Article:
Firms were also asked about capital spending plans (Chart 3). Nearly 20% of firms expected capital spending in 2022 to increase significantly compared to 2021, while another 50% expected slight increases. Only 6% of firms expected capital spending to decline. Around a quarter of firms expected 2022 capital spending to remain close to 2021 levels. Several firms reported that inflation has driven higher capital spending costs from services and materials. Other contacts reported increased capital spending plans to expand drilling and production.

Chart 3. Special Question - What are your expectations for your firm's capital spending plans in 2022 vs. 2021?

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What are your expectations for your firm's capital spending plans in 2022 vs. 2021? Nearly 20% of firms expected capital spending in 2022 to increase significantly compared to 2021, while another 50% expected slight increases. Only 6% of firms expected capital spending to decline.
Answer Percent
Increase significantly 18.75
Increase slightly 50
Remain close to 2021 levels 25
Decrease slightly 3.125
Decrease significantly 3.125

Additionally, firms were asked about environmental plans (Chart 4). 45% of firms indicated they plan to reduce carbon dioxide emissions, 41% plan to reduce methane emissions, 28% plan to recycle/reuse water, and 21% plan to reduce flaring. Another 38% of firms indicated they did not have any of the plans listed.

Chart 4. Special Question - Which of the following plans does your firm have? (check all that apply)

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Environmental plans: Which of the following plans does your firm have? (check all that apply) 45% of firms indicated they plan to reduce carbon dioxide emissions, 41% plan to reduce methane emissions, 28% plan to recycle/reuse water, and 21% plan to reduce flaring. Another 38% of firms indicated they did not have any of the plans listed.
Response Percent
Plan to reduce CO2 emissions 44.82759
Plan to reduce methane emissions 41.37931
Plan to reduce flaring 20.68966
Plan to recycle/reuse water 27.58621
None of the above 37.93103

Selected Energy Comments

“There will be a need for fossil fuels for a prolonged period due to the incredibly high costs of transition to other forms of energy. Fossil fuels are still plentiful and relatively inexpensive.”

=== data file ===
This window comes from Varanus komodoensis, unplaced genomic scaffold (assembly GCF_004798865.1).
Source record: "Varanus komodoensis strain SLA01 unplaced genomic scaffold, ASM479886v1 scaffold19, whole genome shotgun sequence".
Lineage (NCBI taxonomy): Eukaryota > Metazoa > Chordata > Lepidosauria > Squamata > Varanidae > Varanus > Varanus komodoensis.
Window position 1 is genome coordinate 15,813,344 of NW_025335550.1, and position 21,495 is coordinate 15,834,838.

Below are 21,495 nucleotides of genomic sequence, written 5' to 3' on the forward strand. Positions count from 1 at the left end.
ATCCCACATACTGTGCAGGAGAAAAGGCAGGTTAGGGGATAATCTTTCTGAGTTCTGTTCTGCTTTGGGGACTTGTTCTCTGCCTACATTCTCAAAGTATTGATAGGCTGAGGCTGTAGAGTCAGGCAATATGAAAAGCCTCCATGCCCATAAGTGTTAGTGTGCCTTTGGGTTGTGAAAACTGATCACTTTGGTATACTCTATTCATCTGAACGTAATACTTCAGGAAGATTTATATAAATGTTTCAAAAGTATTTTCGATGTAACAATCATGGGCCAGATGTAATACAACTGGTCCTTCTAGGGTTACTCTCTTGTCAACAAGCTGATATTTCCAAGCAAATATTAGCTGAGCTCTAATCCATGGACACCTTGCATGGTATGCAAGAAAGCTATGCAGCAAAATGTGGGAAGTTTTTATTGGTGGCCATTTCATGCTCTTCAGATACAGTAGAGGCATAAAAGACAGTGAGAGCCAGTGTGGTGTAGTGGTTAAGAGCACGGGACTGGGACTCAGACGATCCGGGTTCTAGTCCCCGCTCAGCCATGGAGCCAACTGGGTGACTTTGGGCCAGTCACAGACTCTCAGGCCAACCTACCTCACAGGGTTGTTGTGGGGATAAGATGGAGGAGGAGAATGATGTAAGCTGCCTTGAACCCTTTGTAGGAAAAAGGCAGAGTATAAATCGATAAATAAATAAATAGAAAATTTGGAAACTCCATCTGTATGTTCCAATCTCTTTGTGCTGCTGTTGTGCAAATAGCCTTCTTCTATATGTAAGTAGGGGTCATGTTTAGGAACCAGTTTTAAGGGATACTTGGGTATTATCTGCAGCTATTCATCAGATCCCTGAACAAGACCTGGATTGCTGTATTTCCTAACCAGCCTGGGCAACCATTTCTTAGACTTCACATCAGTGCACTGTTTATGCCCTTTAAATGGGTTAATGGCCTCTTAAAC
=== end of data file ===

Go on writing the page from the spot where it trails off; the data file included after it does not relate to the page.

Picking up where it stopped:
“There is not enough investment for replacement barrels [of oil]. Supply may shrink and demand will stay similar or even grow.”

“Not enough new reserves are being drilled to replace existing production.”

“Inflation is hitting the equipment purchases for new wells.”

“If demand picks up from drop in covid cases, I think oil prices [will increase] within a few months. Then demand destruction kicks in and more EVs are sold and by mid to end of decade we see gasoline demand actually start to plateau and even drop.”

“Expect prices to remain steady due to supply constraints resulting from underinvestment coupled with disproportionate demand increase.”

“Plenty of gas in the USA; European and Asian demand will fall off significantly.”

“Inability to permit enough LNG to balance the market in the US. Persistent disparity between US and global spot prices.”

“Gas will be favored internationally for its cleaner footprint. Underspending will keep prices up.”

“We will pay cash for all our [capital expenditures].”

“OPEC + overhang and demand uncertainties suggest neutral to moderate approach to growth.”

“2021 was catch up for lack of [capital] spending in 2020. We've added "have to have or too good to pass up" assets to our inventory, now it's plow ahead and save.”

“Pressure to moderate spending from investors.”

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About the Energy Survey

Author

Chad Wilkerson

Vice President, Economist, and Oklahoma City Branch Executive

Chad Wilkerson is Branch Executive of the Kansas City Fed’s Oklahoma City Branch office. In this role, he serves as the Bank’s lead officer and regional economist in Oklahoma. He…